Homeschooling during COVID-19

We’ve just completed our first full week of schooling at home while our schools are shut down in response to the COVID-19 pandemic. We survived. Barely. I’ve homeschooled my children for almost 21 years. At this point, we know what we are doing….or so we thought.

Little Princess is fairly independent and autonomous with her studies. I have to help her with just a few things, but mostly she works through her assignments and we discuss. And, if I am honest, sometimes I don’t follow up and she gets behind because my life is insane. Overall, though, she is a good self-learner. Curious George, my other (still) homeschooled child, is also a good independent learner. He is very OCD organized about his work: he writes each week’s assignments out on one of his assignment sheets, and we even have the days I am in school designated as “read with Dad” days. He has the subjects he reads with me and the ones he reads with the Handy Man. He is on top of his math and grammar, although he is trying to weasel some laxity on my part because we have more weeks of school than lessons left.  Overall, though, despite his intense need to adhere strictly to his schedule no matter what is happening in our home, he is a good self-learner. I will say, though, that this week has been challenging him, not because of the work, but because of the extra students in our home.

And that leads me to the public-schooled at home crew.  Lil’ Adventurer has all his classes in Google Classroom, and he is doing great. He is finishing his assignments early and getting in all kinds of extra learning games his teachers have set up for their students. We were fortunate to be able to arrange the use of a Chromebook from his school so he could be more independent. Simply too many people need access to the computer for him to be on it all morning. Of course, this week, the computer access was even more challenging because our old, faithful desktop finally gave up its digital ghost. (I had a new computer already. In fact, I have had it since November, but I had not taken the time to transfer all my files and set up the new machine. In retrospect, I should have.)  Sweet Pea was sent home with half a ream of Pre-K worksheets to do. I am getting daily emails from her teachers, and it is obvious that they love and miss their little ones. Sweet Pea eagerly waits for me to get out the worksheets and assign her “work” for the day.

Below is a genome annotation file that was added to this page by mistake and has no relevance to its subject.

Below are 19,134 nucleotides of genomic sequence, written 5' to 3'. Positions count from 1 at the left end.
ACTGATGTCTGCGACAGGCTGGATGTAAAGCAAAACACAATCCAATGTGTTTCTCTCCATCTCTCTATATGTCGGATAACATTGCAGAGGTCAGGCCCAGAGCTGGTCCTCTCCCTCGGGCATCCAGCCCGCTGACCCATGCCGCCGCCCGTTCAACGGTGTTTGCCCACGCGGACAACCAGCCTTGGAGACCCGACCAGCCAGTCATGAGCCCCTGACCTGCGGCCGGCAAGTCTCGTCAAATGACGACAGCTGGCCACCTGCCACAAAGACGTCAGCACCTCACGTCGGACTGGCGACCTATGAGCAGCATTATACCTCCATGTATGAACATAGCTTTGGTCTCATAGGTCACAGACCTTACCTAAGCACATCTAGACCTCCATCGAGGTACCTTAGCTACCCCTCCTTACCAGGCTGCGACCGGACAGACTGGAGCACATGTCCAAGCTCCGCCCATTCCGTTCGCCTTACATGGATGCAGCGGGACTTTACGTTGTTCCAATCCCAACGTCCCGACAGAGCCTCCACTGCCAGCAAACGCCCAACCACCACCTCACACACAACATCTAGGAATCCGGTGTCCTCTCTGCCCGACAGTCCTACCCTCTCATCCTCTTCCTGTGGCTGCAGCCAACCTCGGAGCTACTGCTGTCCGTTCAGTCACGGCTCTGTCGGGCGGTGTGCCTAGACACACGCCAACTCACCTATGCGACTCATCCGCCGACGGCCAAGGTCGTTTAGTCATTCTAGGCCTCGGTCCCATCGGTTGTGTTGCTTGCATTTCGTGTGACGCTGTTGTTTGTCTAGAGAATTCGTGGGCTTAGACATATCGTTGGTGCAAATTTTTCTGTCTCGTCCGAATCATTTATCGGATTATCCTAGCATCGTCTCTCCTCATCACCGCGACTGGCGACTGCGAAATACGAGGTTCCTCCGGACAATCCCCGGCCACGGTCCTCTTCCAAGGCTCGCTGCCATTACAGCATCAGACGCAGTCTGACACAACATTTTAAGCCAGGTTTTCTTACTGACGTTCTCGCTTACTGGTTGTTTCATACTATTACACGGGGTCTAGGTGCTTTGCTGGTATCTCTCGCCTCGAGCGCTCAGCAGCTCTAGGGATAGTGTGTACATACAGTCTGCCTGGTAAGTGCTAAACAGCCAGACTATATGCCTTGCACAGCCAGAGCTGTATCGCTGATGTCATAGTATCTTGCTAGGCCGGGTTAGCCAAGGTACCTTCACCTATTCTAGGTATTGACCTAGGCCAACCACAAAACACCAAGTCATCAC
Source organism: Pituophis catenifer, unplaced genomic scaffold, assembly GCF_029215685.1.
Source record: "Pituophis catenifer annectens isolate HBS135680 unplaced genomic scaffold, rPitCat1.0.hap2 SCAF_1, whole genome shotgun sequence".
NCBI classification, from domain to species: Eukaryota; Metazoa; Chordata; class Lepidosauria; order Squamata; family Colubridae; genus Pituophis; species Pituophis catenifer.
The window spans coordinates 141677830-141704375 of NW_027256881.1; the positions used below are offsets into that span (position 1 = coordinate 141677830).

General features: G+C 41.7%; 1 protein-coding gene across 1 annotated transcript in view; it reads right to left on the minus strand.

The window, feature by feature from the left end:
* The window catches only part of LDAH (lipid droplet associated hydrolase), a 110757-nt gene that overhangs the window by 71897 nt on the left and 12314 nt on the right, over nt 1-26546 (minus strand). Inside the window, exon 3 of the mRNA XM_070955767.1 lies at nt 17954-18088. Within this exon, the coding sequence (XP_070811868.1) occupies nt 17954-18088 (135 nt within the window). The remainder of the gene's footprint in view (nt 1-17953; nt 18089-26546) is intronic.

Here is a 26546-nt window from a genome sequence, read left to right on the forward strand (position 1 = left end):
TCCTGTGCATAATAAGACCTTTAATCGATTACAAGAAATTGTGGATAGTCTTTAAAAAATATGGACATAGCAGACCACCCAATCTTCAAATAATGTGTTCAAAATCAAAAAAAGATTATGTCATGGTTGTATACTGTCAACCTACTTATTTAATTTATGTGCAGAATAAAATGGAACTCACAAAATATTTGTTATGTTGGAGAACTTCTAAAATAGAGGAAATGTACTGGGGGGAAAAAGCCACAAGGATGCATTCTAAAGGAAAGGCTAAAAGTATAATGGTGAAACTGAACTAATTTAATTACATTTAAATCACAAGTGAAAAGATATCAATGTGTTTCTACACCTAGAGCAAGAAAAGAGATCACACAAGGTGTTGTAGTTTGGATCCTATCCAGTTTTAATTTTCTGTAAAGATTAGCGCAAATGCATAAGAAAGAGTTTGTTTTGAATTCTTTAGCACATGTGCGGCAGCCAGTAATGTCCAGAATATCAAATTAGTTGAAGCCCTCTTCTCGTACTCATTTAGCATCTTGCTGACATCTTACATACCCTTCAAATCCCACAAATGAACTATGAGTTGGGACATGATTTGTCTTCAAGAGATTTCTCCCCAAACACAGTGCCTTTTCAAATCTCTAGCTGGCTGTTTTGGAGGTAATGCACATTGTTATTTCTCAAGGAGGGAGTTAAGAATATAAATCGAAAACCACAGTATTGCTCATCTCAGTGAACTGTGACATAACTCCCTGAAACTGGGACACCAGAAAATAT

PJ is a different story. She is our reluctant, “I hate school”, learner. If I was using MY curriculum, it would probably be different. I certainly would not teach math the way that Common Core teaches math. (To be fair, her teacher also dislikes how she is being made to teach.) It is frustrating for her. Add to this the ADD and the multiple distractions of having four other students doing FOUR OTHER THINGS at the same time, and our school days are exhausting. And long. Teaching this child with this curriculum is far, far harder than any homeschool scenario I have experienced. (And, if you recall, dear reader, I homeschooled elementary, middle, and high school while having my last two babies.) Poor PJ is so eager for school to be back in session!  I don’t blame her.

It is rather ironic that homeschoolers have fought for years to be seen as legitimate, fighting for our rights in legal battles in virtually every state, but now, most children in our state are now schooled at home. There are a lot of memes around about how everyone is a homeschooler now. And while we are all educating our children at home during this pandemic, the fact is that homeschooling is very, very different from doing public school at home.  It’s a difference I am seeing first-hand in our home, and frankly, I prefer my way. However, we will play along as long we must.  I might be the living embodiment of the meme I saw yesterday:

Homeschooling is going well. Two kids suspended for fighting. One teacher fired for drinking on the job.

Okay, not really. I rarely drink. But I might start if these mandatory school closings last longer than the two weeks we started with.  God bless our teachers. God bless our new population of public-school at home moms and dads!


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